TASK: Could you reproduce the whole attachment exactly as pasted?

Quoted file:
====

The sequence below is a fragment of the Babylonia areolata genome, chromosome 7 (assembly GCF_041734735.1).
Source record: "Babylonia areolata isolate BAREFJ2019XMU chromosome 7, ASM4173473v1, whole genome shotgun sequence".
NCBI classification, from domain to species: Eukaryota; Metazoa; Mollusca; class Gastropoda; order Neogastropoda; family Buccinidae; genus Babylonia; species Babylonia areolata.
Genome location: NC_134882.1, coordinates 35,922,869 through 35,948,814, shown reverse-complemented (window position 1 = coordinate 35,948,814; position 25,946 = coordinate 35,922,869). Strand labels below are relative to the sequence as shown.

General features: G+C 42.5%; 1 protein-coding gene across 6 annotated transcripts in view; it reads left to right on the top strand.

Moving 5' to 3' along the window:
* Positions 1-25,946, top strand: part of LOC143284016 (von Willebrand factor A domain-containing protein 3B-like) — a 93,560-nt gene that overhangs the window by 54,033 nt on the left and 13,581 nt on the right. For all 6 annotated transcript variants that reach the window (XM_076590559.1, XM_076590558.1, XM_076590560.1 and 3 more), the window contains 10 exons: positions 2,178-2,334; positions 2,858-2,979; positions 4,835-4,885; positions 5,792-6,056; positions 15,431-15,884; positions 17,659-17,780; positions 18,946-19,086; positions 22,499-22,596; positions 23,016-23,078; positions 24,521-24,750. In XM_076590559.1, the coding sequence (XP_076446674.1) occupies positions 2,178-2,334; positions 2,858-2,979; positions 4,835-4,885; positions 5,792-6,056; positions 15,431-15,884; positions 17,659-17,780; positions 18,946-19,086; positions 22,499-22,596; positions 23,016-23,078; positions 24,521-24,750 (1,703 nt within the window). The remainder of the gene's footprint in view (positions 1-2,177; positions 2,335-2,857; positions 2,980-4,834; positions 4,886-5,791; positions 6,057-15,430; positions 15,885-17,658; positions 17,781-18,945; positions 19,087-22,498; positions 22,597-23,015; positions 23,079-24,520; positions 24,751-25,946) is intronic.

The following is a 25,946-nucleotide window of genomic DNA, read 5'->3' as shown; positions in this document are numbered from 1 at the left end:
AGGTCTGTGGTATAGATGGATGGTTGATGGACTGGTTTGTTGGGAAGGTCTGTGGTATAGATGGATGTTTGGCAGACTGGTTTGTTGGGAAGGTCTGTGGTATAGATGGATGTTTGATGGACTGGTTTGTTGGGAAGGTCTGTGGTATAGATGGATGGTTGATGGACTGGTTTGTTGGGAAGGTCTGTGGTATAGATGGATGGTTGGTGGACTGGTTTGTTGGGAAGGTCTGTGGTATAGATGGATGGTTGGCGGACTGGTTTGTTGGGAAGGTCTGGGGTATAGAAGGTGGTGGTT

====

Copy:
The sequence below is a fragment of the Babylonia areolata genome, chromosome 7 (assembly GCF_041734735.1).
Source record: "Babylonia areolata isolate BAREFJ2019XMU chromosome 7, ASM4173473v1, whole genome shotgun sequence".
NCBI classification, from domain to species: Eukaryota; Metazoa; Mollusca; class Gastropoda; order Neogastropoda; family Buccinidae; genus Babylonia; species Babylonia areolata.
Genome location: NC_134882.1, coordinates 35,922,869 through 35,948,814, shown reverse-complemented (window position 1 = coordinate 35,948,814; position 25,946 = coordinate 35,922,869). Strand labels below are relative to the sequence as shown.

General features: G+C 42.5%; 1 protein-coding gene across 6 annotated transcripts in view; it reads left to right on the top strand.

Moving 5' to 3' along the window:
* Positions 1-25,946, top strand: part of LOC143284016 (von Willebrand factor A domain-containing protein 3B-like) — a 93,560-nt gene that overhangs the window by 54,033 nt on the left and 13,581 nt on the right. For all 6 annotated transcript variants that reach the window (XM_076590559.1, XM_076590558.1, XM_076590560.1 and 3 more), the window contains 10 exons: positions 2,178-2,334; positions 2,858-2,979; positions 4,835-4,885; positions 5,792-6,056; positions 15,431-15,884; positions 17,659-17,780; positions 18,946-19,086; positions 22,499-22,596; positions 23,016-23,078; positions 24,521-24,750. In XM_076590559.1, the coding sequence (XP_076446674.1) occupies positions 2,178-2,334; positions 2,858-2,979; positions 4,835-4,885; positions 5,792-6,056; positions 15,431-15,884; positions 17,659-17,780; positions 18,946-19,086; positions 22,499-22,596; positions 23,016-23,078; positions 24,521-24,750 (1,703 nt within the window). The remainder of the gene's footprint in view (positions 1-2,177; positions 2,335-2,857; positions 2,980-4,834; positions 4,886-5,791; positions 6,057-15,430; positions 15,885-17,658; positions 17,781-18,945; positions 19,087-22,498; positions 22,597-23,015; positions 23,079-24,520; positions 24,751-25,946) is intronic.

The following is a 25,946-nucleotide window of genomic DNA, read 5'->3' as shown; positions in this document are numbered from 1 at the left end:
AGGTCTGTGGTATAGATGGATGGTTGATGGACTGGTTTGTTGGGAAGGTCTGTGGTATAGATGGATGTTTGGCAGACTGGTTTGTTGGGAAGGTCTGTGGTATAGATGGATGTTTGATGGACTGGTTTGTTGGGAAGGTCTGTGGTATAGATGGATGGTTGATGGACTGGTTTGTTGGGAAGGTCTGTGGTATAGATGGATGGTTGGTGGACTGGTTTGTTGGGAAGGTCTGTGGTATAGATGGATGGTTGGCGGACTGGTTTGTTGGGAAGGTCTGGGGTATAGAAGGTGGTGGTT